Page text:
SAN FRANCISCOAbout 4,000 human diseases have a genetic cause, and many such diseases are untreatable or poorly treated by conventional medicine, said R. Michael Blaese, MD, chief of the Clinical Gene Therapy Branch at the NIH National Center for Human Genome Research. In theory, many of these diseases could be treated by adding, deleting, or altering genes.
Clinical trials in adenosine(Drug information on adenosine) deaminase (ADA) deficiency have demonstrated the practicality of inserting genes to cure disease, Dr. Blaese said in the Neel Distinguished Research Lecture given at the 101st Annual Meeting of the American Academy of Otolaryngology-Head and Neck Surgery.
The missing ADA gene has successfully been inserted into several patients by infecting autologous bone marrow or stem cells with an altered retrovirus that contains the missing genetic material. The infected cells are cultured and infused back into the patient where they begin replicating and producing the missing enzyme.
Because the altered cells have a selective survival advantage over native cells, they eventually replace enough of the patients original marrow or stem cells to produce normal cellular immunity and antibody responses.
Now gene therapy is moving toward oncology. It has been a number of years since we have seen a major new tool to treat cancer, Dr. Blaese said. The theoretical framework to turn genes against cancer is in place, he noted, and, the potential of gene therapy is enormous, but it is a long way from being realized.
Dr. Blaese pointed to several avenues of research for gene therapy in oncology. Adjuvant gene therapy might increase the ability of drugs to bind selectively to malignant cells. A tumor vaccine might make cancers more susceptible to drug therapy. Chemoprotective therapy might make nonmalignant cells more resistant to chemotherapeutics, allowing higher treatment thresholds for conventional drugs.
There are also gene therapies that attack cancer directly. Suicide genes show great therapeutic potential. The idea, Dr. Blaese explained, is to insert into cancer cells a gene that converts a relatively benign drug into a toxic product that selectively kills altered cells.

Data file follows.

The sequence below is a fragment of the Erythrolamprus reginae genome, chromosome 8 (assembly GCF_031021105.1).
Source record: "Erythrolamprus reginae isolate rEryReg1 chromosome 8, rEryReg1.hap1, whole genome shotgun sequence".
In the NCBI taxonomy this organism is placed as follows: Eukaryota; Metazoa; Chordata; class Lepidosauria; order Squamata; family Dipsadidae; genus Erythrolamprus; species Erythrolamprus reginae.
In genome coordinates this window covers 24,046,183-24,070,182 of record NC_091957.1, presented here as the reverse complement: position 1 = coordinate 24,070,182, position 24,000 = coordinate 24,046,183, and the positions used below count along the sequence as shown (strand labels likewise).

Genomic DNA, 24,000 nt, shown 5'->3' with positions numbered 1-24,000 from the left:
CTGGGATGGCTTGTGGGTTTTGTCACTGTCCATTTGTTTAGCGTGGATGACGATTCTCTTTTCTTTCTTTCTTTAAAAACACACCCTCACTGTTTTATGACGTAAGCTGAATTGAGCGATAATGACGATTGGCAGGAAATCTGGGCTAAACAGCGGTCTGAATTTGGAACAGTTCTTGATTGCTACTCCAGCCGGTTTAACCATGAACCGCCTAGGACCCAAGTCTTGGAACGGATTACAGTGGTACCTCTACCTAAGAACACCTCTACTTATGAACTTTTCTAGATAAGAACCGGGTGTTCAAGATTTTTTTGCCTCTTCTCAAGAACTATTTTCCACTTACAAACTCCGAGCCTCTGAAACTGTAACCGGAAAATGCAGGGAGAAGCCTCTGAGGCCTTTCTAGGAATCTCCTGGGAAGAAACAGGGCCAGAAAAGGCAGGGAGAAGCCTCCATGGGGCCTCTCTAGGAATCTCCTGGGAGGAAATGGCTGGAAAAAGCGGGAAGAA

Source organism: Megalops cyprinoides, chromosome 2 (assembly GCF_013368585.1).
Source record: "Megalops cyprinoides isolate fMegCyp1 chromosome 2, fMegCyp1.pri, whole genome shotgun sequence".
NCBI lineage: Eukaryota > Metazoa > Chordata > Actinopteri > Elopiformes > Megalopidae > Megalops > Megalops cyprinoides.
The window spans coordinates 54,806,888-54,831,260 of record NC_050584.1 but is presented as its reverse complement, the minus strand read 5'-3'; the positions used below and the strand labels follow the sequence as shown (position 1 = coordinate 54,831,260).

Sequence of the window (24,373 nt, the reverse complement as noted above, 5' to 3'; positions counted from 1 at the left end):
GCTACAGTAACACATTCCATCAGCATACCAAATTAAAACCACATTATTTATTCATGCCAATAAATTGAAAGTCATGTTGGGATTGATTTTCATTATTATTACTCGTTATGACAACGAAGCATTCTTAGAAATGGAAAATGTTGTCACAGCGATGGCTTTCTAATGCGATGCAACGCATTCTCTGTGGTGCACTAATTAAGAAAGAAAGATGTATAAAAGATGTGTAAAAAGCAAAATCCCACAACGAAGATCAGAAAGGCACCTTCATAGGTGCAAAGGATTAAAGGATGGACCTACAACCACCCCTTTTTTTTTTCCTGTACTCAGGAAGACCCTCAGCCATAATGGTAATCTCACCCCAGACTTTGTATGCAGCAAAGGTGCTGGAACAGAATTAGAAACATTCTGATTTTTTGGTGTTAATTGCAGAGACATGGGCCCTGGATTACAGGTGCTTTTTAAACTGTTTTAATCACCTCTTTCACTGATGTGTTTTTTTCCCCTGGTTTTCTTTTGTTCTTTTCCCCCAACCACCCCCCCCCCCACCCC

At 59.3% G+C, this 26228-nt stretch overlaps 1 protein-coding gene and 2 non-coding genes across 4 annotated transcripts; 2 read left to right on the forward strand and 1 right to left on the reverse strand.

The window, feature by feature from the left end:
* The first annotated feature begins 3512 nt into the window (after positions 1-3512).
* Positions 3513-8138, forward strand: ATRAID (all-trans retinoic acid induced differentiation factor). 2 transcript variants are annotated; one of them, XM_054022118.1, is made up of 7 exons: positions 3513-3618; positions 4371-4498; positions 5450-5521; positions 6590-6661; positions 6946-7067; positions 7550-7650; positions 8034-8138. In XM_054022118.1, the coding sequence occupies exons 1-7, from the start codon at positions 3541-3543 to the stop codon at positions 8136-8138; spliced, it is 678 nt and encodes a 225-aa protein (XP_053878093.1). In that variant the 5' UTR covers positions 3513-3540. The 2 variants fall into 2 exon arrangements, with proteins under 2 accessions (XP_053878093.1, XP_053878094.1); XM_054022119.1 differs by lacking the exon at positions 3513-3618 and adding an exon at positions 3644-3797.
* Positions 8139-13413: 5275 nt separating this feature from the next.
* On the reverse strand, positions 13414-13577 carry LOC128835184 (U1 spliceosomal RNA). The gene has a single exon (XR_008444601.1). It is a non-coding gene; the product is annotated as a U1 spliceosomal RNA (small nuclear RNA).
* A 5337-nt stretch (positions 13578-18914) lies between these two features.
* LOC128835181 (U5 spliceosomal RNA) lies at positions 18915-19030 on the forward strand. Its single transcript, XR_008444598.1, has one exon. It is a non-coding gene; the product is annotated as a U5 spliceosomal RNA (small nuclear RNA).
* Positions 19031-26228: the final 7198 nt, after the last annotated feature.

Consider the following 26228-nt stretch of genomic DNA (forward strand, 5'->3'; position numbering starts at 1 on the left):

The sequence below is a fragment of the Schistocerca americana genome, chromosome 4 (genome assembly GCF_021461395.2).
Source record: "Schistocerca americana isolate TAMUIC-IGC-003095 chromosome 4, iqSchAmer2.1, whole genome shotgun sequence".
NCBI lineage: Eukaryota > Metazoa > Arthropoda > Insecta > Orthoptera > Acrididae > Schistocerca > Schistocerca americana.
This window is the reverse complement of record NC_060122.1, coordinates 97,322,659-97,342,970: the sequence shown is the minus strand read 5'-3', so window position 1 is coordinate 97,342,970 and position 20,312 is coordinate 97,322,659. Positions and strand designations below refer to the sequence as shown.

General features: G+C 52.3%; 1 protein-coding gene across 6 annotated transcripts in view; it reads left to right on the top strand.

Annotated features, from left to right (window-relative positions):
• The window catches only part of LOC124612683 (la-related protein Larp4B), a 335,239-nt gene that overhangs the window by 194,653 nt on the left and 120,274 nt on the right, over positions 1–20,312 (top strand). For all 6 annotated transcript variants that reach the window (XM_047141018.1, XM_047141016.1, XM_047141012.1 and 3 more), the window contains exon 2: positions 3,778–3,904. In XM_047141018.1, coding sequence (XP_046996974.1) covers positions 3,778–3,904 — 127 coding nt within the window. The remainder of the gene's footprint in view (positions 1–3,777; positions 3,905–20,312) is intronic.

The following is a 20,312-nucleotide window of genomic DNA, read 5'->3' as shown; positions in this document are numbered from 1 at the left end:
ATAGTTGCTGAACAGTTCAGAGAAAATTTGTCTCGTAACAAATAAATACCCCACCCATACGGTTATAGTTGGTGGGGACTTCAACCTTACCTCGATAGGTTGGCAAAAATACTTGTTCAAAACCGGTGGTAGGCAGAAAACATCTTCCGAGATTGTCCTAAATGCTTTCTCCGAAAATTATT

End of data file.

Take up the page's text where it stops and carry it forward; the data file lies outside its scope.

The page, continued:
An early candidate is the herpes simplex virus thymidine kinase gene (HSV-tk). The gene phosphorylates ganciclovir(Drug information on ganciclovir) (Cytovene) into a highly toxic compound that kills only altered cells.
Another possibility is inserting genes for bacterial proteins that convert 5-fluorocytosine into 5-fluorouracil, killing malignant cells without exposing the rest of the body to the highly toxic drug.
In murine models, inserting the HSV-tk gene into just 40% of tumor cells is enough to destroy the entire cancer through the bystander effect. Gap junctions between malignant cells allow the transfer of molecules between cells, Dr. Blaese said, greatly expanding the killing range of the altered cells. Because gap junctions do not extend into normal tissue, the rest of the body is unaffected by the treatment.
From Theory to Practice
Reducing theory to practice is the slow work of biophysics and biomechanics, Dr. Blaese said. The retrovirus used to treat ADA is too unstable to infect cancer cells in vivo, but murine cells containing the altered virus have been used in early human trials.
Mouse cells carrying a retrovirus altered to code for HSV-tk have been injected directly into brain and breast tumors on multiple parallel tracks. Once the virus has had time to infect tumor cells, patients are given ganciclovir.
Among 12 patients with inoperable refractory brain tumors, Dr. Blaese reported, there were two complete re-sponses and two partial responses to this form of gene therapy. The complete responders were still alive at 52 and 47 months post-treatment.
These early trials revealed several problems, Dr. Blaese noted. The murine cells and viruses are too large to diffuse easily into the tumor, so relatively few tumor cells are actually infected with the HSV-tk gene. It also turns out that there is a significant variation in the expression of gap junction between tumors. Depending on the frequency of gap junctions, the bystander effect ranges from lethal to almost nil.
Researchers are already looking for motile vector-producer cells that might diffuse throughout a wider area, as well as different vectors such as adenovirus vectors, Dr. Blaese said. He also noted that work is under way with replicating viruses engineered to replicate only within tumor tissue. A virus has already been developed, he said, that replicates only in cells containing a mutated form of p53 that is unique to cancerous cells.
Genes are big, big molecules, Dr. Blaese said. Its our challenge to find better ways to deliver them.